Send to

Choose Destination
JAMA. 2001 Oct 3;286(13):1607-9.

Coprescribing and codispensing of cisapride and contraindicated drugs.

Author information

Director of Research, The Degge Group, Ltd, 1616 N Fort Myer Dr, No. 1430, Arlington, VA 22209, USA.



Cisapride, an oral prokinetic drug indicated for the symptomatic treatment of nocturnal heartburn due to gastroesophageal reflux disease, was approved by the US Food and Drug Administration in July 1993. After reports of serious cardiac arrhythmias and deaths during administration of cisapride, most involving concomitant exposure to another drug, a series of label changes and warnings were issued in February 1995, October 1995, June 1998, and June 1999. Cisapride was removed from general distribution in July 2000.


To determine the frequency of contraindicted coprescribing and codispensings, in which cisapride and a contraindicated drug were prescribed or dispensed to the same patient for overlapping periods, and the proportion of contraindicated coprescribing by the same physicians and codispensing by the same pharmacies.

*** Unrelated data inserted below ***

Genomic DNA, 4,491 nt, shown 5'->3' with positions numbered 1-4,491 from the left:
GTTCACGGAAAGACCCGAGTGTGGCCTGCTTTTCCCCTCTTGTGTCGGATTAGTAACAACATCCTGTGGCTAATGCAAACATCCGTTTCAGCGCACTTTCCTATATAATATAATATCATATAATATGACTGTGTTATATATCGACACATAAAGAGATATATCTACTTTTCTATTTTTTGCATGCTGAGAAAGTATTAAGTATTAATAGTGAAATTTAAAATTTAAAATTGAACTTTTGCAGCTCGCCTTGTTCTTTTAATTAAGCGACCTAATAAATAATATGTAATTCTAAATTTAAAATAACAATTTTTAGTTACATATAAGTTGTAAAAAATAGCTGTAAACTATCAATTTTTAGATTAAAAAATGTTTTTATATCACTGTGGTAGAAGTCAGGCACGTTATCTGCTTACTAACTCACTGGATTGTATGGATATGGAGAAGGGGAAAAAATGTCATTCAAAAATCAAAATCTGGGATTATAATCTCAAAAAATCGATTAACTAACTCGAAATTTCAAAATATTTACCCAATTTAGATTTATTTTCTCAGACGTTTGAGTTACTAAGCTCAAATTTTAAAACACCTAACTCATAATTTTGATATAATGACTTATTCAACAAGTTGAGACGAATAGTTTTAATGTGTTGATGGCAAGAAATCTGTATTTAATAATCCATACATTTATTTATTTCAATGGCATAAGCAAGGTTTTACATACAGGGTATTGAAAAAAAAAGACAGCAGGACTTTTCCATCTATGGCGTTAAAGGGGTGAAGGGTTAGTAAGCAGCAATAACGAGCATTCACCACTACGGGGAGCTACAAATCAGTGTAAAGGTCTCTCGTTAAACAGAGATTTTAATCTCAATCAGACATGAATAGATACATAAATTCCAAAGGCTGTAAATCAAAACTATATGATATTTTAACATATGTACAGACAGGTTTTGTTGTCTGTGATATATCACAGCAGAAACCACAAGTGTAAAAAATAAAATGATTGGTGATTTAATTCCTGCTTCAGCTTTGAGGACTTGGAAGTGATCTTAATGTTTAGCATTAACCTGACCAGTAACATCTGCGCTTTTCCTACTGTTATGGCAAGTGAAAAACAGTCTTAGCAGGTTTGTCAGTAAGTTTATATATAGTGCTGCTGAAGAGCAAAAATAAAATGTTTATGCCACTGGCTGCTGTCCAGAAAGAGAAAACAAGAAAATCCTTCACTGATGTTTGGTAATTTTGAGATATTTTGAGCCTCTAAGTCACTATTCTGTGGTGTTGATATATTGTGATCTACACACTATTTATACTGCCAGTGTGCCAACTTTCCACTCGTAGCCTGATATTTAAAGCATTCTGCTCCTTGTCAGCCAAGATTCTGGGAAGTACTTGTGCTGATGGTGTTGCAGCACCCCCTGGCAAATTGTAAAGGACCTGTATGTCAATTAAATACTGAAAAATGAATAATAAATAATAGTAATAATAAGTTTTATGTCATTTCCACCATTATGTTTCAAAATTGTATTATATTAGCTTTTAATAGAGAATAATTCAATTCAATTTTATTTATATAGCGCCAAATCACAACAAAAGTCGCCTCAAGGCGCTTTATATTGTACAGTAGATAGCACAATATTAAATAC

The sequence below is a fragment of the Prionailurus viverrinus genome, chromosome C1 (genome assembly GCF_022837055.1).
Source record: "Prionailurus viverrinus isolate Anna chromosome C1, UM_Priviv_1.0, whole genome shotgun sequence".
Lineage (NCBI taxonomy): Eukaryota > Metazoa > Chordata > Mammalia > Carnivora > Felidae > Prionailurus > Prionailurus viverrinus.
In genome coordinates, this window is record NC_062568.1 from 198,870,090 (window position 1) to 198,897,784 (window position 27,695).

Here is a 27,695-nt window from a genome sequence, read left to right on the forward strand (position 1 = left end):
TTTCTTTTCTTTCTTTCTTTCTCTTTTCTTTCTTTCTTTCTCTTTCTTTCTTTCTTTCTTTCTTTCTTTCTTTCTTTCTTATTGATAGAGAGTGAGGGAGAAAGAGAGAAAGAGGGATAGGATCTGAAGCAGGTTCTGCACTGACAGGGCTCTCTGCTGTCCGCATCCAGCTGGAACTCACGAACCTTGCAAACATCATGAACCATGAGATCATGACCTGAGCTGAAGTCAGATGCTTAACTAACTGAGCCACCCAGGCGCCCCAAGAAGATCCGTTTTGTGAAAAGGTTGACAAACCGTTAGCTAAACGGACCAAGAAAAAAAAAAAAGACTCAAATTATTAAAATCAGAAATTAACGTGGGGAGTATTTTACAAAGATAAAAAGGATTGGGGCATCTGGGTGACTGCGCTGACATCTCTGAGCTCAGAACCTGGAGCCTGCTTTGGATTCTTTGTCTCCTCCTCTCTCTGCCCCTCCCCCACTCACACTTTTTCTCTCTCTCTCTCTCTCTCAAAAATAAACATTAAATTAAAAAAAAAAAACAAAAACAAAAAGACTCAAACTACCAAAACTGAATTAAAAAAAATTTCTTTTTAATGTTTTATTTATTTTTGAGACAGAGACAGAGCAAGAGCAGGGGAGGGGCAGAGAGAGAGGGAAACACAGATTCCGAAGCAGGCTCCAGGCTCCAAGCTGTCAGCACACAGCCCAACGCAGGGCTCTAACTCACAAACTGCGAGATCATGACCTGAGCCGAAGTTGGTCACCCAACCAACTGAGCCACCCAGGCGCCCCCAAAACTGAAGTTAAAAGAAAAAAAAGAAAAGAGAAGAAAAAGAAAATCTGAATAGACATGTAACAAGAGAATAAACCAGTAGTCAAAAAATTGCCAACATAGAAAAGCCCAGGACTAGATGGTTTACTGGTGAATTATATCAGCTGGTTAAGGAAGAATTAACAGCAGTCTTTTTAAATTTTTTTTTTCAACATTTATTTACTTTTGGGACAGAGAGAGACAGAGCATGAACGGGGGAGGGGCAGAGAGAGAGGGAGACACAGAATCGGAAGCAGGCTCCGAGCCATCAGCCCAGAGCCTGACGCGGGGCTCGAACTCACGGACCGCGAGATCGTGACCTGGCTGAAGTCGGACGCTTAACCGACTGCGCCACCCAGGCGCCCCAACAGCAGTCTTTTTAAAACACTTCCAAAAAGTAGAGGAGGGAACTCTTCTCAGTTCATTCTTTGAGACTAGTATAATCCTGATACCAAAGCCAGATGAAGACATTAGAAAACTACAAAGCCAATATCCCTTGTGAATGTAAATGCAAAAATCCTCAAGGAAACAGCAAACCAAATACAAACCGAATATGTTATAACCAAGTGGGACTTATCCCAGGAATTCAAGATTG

Retrospective study of prescription claims from a managed care organization database for all patients with cisapride prescriptions between July 1993 and December 1998.


A total of 38 757 adult and pediatric patients who had a cisapride prescription immediately preceded by at least 60 days of insurance eligibility.


Proportion of cisapride prescriptions or dispensing occurring during the same treatment period as a drug contraindicated at that time prescribed by the same physicians or dispensed by the same pharmacies.


Of 131 485 cisapride prescriptions dispensed after the warnings began, 4414 (3.4%) overlapped with at least 1 drug contraindicated in the labeling at the time of the prescription. Of all overlapping prescription pairs, 2190 (50%) were by the same physicians, 3908 (89%) were by the same pharmacies, and 765 (17%) were dispensed on the same day.


Prescriptions dispensed by the same pharmacies accounted for a far higher proportion of contraindicated medication pairs than prescriptions from the same physicians. The pharmacy may be an important and underutilized intervention point to prevent contraindicated drugs from being used together.

[Indexed for MEDLINE]

Supplemental Content

Full text links

Icon for Silverchair Information Systems
Loading ...
Support Center